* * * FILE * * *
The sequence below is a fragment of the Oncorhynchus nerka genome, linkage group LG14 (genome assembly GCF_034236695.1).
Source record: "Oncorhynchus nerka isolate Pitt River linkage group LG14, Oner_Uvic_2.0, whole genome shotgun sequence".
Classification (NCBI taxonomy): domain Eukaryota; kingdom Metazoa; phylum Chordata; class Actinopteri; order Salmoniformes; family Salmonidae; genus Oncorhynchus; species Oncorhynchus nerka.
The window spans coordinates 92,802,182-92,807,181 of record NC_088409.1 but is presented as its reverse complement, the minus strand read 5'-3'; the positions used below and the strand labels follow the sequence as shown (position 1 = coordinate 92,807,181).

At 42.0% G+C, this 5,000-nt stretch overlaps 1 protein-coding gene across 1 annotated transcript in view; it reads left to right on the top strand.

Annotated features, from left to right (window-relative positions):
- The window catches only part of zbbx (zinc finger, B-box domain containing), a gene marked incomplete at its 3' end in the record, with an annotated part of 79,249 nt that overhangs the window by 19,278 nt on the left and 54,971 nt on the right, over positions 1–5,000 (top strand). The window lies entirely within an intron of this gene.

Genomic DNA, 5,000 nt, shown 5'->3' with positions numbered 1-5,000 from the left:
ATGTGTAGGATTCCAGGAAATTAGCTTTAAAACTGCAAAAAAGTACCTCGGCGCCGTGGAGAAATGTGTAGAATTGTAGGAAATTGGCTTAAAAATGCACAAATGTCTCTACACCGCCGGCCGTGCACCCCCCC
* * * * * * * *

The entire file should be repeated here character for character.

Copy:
The sequence below is a fragment of the Oncorhynchus nerka genome, linkage group LG14 (genome assembly GCF_034236695.1).
Source record: "Oncorhynchus nerka isolate Pitt River linkage group LG14, Oner_Uvic_2.0, whole genome shotgun sequence".
Classification (NCBI taxonomy): domain Eukaryota; kingdom Metazoa; phylum Chordata; class Actinopteri; order Salmoniformes; family Salmonidae; genus Oncorhynchus; species Oncorhynchus nerka.
The window spans coordinates 92,802,182-92,807,181 of record NC_088409.1 but is presented as its reverse complement, the minus strand read 5'-3'; the positions used below and the strand labels follow the sequence as shown (position 1 = coordinate 92,807,181).

At 42.0% G+C, this 5,000-nt stretch overlaps 1 protein-coding gene across 1 annotated transcript in view; it reads left to right on the top strand.

Annotated features, from left to right (window-relative positions):
- The window catches only part of zbbx (zinc finger, B-box domain containing), a gene marked incomplete at its 3' end in the record, with an annotated part of 79,249 nt that overhangs the window by 19,278 nt on the left and 54,971 nt on the right, over positions 1–5,000 (top strand). The window lies entirely within an intron of this gene.

Genomic DNA, 5,000 nt, shown 5'->3' with positions numbered 1-5,000 from the left:
ATGTGTAGGATTCCAGGAAATTAGCTTTAAAACTGCAAAAAAGTACCTCGGCGCCGTGGAGAAATGTGTAGAATTGTAGGAAATTGGCTTAAAAATGCACAAATGTCTCTACACCGCCGGCCGTGCACCCCCCC